Romney's Running Mate Steps Up: It's Ryan's Night
Rep. Paul Ryan, R-Wis., speaks to supporters on Saturday in Columbus Grove, Ohio. Photo by Matt Sullivan/Getty Images.
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TAMPA, Fla. | Wednesday's Republican National Convention will be all about Rep. Paul Ryan.
The Janesville, Wis., native will accept the party's vice presidential nomination and have an opportunity to define himself for the American people, many of whom are still largely unfamiliar with the seven-term congressman.
At this point he is best known as the architect of the House GOP budget blueprint that overhauls Social Security and Medicare, a plan Democrats have used to attack Republicans for wanting to tear apart the safety net for average Americans.
But among the party's fiscal conservatives, Ryan has earned a reputation for taking on the tough fiscal challenges facing the country even in the face of strong criticism.
Wednesday, however, it will not be about Ryan's proposals for the country, but those of his running mate, Mitt Romney. It is, after all, the Romney-Ryan ticket, and the mission for the vice presidential hopeful is to make the case for how the policies of the former Massachusetts governor would help those voters watching at home.
Ryan previewed his remarks in an interview with Bret Baier of Fox News on Tuesday:
"The contrasts between the President Obama plan, which has put us in a nation of debt, doubt and decline, versus Mitt Romney's vision and solutions for a better future to get us back to prosperity couldn't be clearer and what we want to do is highlight those contrasts," he said.
Drawing distinctions between Romney and President Obama is certainly part of the equation, but when the GOP presidential hopeful picked Ryan he turned the election into a choice between two visions for the country. Wednesday night it falls on Ryan to tell the American people exactly what their future holds.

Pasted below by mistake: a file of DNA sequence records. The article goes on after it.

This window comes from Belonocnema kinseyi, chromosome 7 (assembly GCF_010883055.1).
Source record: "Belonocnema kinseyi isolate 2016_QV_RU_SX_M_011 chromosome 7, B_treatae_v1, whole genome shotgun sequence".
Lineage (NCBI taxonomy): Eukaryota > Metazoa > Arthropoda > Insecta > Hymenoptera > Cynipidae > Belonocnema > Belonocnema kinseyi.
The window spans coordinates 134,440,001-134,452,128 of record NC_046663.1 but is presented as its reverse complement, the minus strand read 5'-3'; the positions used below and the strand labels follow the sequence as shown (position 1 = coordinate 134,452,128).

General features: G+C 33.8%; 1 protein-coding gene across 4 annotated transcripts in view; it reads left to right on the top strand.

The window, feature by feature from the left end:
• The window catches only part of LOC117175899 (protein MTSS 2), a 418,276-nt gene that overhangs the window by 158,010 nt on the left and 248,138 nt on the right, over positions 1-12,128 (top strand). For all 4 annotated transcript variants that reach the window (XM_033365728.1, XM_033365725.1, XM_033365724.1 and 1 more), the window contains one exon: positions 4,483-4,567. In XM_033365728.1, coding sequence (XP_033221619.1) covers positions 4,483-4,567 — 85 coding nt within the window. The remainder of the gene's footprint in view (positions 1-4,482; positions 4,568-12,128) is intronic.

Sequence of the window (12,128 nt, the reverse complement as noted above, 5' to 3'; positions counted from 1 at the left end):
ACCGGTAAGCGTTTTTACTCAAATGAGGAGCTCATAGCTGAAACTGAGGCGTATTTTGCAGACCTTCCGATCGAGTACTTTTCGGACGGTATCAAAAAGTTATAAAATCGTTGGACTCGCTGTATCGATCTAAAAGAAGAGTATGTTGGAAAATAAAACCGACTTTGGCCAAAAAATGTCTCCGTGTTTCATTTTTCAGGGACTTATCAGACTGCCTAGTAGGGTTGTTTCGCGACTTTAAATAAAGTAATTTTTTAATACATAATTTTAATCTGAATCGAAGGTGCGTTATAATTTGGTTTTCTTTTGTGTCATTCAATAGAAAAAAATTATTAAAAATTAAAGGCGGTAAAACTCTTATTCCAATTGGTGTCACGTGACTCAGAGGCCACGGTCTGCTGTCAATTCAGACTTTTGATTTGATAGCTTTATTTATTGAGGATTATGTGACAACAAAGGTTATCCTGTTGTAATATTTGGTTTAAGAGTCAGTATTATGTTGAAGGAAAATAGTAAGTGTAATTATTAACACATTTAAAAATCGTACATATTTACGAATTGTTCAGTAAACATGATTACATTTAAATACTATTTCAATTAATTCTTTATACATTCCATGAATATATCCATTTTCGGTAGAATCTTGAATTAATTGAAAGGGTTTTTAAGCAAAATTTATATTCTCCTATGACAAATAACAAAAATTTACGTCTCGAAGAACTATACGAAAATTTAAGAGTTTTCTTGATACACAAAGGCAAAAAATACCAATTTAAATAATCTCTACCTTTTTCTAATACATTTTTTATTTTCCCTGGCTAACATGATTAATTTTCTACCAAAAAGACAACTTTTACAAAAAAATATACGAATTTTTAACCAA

We're betting Ryan mentions that debt clock running in the Tampa Bay Times Forum.
Clock measures increases in U.S. debt during the four days of the Republican National Convention in Tampa. Photo by Harry E. Walker/MCT via Getty Images.
ABOUT LAST NIGHT...
The nominee's wife promised the nation her husband wouldn't let them down. She also offered a personal touch, outlining their teenage love and family life. The line of the night? She dismissed the idea of a "storybook marriage." "No, not at all. What Mitt Romney and I have is a real marriage," she said, to loud cheers. Watch the whole thing here.
New Jersey Gov. Chris Christie's speech (see it in full here was the yin to Mrs. Romney's yang. And he brought down the house.
Meanwhile, NewsHour reporter-producer Cassie Chew christened our hat cam Tuesday. Watch her journey here.
Another reporter-producer Mike Fritz is on the party circuit for the NewsHour, and captured the feel of the fundraisers going on after hours in Tampa.
Watch his report here or below.
Watch for these features in our livestream Wednesday.
- Hari Sreenivasan's conversation with Twitter's Adam Sharp.
- The Political Checklist with Gwen, Judy and Christina in the late morning.